Use Metaphors—Lots of Them
And here we come to those tricksy metaphors Thomas Sprat hated so much. Metaphors, contrasts, comparisons, analogies, and similes all take a known experience and use it to describe a new or an unrelated experience. I’ve lumped them together as metaphors for convenience (please forgive me).
Metaphors call upon the powers of imagination—the powers of fiction—to understand a new principle or process. They connect us, ground us. And in the science world, sometimes the metaphor becomes the model, at least until a better model comes along. For example, Michael Faraday talked about “streams of power” or the more popular “lines of force” to describe electromagnetic action at a distance. He also compared electricity to a fluid, which is why we still speak of electricity in terms of currents. The metaphor became the handle to understand the concept. The abstraction was nailed to something tangible we understand. Sometimes this causes problems—a black hole is not really a black hole, for example, and cosmic rays are not actually rays but high-energy particles. The misnomers are hard to redefine once they are entrenched.
Science writers also run the risk of alienating their readers by using unfamiliar or bizarre metaphors, as with allusions, but using something we know to describe something we are unfamiliar with is a primary way humans learn new things. It is unavoidable. Even if the metaphor is not exact, it is better than nothing.
James Clerk Maxwell experienced this very issue, and he did it in such a way that I remembered it. In Theory of Heat, published in 1871, he likened the “mutual action” between molecules to the collision of two billiard balls. “I have concluded from some experiments of my own,” Maxwell immediately qualified,
that the collision between two hard spherical balls is not an accurate representation of what takes place during the encounter of two molecules. A better representation of such an encounter will be obtained by supposing the molecules to act on one another in a more gradual manner. . . .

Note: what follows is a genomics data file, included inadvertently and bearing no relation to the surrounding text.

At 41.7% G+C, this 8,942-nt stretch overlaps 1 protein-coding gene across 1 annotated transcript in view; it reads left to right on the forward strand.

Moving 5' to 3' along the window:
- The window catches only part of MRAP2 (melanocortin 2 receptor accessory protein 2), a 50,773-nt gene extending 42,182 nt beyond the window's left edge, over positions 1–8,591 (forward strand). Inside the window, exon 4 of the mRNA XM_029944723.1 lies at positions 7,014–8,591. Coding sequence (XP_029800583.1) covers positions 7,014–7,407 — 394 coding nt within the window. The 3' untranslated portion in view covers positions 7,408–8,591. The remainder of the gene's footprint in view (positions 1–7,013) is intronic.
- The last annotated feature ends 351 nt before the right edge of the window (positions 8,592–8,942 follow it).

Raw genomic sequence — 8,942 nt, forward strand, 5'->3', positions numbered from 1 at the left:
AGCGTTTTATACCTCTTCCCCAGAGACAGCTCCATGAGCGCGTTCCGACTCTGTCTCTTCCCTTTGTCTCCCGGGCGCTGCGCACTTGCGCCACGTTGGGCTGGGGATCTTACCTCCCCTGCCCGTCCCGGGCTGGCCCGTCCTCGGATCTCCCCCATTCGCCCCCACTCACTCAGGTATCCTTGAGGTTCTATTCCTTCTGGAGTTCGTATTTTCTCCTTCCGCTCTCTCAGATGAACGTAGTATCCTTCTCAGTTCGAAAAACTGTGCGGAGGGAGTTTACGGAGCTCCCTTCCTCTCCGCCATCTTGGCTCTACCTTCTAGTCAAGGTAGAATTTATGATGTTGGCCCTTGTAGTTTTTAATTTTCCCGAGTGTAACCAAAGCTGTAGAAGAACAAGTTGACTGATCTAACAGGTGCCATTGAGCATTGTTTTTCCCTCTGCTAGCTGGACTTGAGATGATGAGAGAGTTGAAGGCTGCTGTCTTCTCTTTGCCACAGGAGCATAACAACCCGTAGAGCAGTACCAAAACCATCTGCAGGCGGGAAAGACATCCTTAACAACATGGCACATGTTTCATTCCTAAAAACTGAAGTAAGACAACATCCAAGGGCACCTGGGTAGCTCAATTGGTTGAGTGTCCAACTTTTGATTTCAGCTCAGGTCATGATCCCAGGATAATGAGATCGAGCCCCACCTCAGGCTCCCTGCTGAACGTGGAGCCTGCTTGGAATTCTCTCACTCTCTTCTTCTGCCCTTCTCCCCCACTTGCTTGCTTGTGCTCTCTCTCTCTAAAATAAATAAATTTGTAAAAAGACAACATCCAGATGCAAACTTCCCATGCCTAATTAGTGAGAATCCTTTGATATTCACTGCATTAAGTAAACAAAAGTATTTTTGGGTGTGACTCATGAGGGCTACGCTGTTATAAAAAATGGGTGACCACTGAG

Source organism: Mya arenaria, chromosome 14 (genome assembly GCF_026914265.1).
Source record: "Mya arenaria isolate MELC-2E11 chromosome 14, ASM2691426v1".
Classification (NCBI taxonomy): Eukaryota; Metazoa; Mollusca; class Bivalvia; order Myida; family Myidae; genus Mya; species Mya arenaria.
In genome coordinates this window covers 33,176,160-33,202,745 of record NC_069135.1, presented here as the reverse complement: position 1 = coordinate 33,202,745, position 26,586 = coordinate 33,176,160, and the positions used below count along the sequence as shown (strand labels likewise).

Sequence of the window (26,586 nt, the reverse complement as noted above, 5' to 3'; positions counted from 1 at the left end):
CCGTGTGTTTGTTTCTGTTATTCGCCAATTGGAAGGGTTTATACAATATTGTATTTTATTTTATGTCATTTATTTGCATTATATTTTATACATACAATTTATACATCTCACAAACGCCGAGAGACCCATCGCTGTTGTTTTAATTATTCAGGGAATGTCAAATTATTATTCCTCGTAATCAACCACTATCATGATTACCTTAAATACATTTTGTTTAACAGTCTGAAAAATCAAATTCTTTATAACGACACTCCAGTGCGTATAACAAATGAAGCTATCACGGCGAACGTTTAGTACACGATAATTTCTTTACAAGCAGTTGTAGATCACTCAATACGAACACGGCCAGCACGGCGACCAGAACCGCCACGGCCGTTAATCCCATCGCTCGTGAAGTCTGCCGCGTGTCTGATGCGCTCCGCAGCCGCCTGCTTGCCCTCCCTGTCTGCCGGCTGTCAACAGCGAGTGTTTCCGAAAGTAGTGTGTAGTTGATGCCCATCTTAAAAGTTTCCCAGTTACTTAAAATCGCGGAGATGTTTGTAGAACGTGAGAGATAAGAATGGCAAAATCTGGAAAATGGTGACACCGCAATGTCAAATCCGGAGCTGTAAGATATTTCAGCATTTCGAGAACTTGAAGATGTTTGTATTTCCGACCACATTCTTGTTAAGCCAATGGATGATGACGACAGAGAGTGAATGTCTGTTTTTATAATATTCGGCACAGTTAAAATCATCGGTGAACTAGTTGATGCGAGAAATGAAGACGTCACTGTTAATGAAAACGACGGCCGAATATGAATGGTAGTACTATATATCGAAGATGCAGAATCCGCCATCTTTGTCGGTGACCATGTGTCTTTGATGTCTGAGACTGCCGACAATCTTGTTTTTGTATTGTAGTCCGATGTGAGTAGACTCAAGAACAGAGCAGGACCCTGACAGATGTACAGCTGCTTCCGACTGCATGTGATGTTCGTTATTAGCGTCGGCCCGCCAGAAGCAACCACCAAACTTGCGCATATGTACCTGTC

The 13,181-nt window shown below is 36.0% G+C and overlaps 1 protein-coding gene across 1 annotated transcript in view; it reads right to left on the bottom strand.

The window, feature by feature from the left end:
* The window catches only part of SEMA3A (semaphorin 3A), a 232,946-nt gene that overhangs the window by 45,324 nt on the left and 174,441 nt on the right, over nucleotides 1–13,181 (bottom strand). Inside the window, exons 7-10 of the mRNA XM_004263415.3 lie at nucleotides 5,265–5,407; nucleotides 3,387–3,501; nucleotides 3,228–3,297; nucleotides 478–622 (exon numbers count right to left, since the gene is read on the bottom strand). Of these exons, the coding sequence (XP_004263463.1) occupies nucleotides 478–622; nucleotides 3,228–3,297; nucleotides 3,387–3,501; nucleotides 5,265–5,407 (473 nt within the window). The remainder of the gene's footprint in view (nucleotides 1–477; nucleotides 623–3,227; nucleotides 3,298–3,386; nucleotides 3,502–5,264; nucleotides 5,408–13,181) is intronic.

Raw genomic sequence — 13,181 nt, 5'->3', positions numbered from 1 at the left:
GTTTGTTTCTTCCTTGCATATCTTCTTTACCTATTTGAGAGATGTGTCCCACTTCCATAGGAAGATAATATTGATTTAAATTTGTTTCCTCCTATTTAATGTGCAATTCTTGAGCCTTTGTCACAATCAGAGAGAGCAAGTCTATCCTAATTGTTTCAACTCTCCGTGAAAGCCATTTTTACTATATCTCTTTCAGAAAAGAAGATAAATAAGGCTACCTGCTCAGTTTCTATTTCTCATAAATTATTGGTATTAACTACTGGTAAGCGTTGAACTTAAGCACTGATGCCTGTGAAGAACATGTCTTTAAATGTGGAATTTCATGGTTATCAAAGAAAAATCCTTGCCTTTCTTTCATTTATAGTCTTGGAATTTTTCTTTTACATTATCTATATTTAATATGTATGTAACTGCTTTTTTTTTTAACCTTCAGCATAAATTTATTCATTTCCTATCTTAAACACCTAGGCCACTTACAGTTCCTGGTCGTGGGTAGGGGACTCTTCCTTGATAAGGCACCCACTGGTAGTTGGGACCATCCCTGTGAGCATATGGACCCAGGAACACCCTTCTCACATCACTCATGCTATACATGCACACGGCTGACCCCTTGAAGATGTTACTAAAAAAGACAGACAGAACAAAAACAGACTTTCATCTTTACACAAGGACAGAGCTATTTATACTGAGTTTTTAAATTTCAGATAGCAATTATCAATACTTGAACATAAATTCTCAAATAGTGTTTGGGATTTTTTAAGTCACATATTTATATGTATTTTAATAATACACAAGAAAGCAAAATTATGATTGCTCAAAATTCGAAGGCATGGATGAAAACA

He went on to label the collision an Encounter, and we get it: it’s like billiard balls, but modified. We have something solid that we can relate to—billiard balls colliding—but with the freedom to expand on the comparison, once anchored.
Despite the approximations and limitations of metaphors, sometimes the metaphor itself can create a scientific revolution. Ada Lovelace, one of my heroes, wrote in Sketch of the Analytical Machine about punch cards used in fabric looms in the nineteenth century. She compared the process of weaving with punch cards to the prototype of the computer that she was working on with Charles Babbage. This metaphor gave rise to actual, physical punch cards used by IBM in 1928 until the floppy disk was developed in the late 1960s. The metaphor became the conduit for real invention, which I find fascinating.
And as a final example, Luigi Galvani, the forerunner of bioelectromagnetics, provided the phrase “animal electricity” to describe the energy that sustains life. In 1780, he connected the nerves of a recently dead frog—it had to be recently dead—to a long, metal wire pointed at the sky, and the frog started twitching during a lightning storm. This was the metaphor that Mary Shelley, hearing of this experiment, adopted thirty years later when she wrote Frankenstein. It is also the metaphor that led Walt Whitman to title one of his poems “I Sing the Body Electric.” The word electricity itself comes from the Greek word for amber, which people noticed had attracting powers if rubbed the right way. One metaphor builds on the next, splits, and expands through the ages to create a greater understanding of both ourselves and the universe. To limit them in any kind of science writing is to limit our own progress.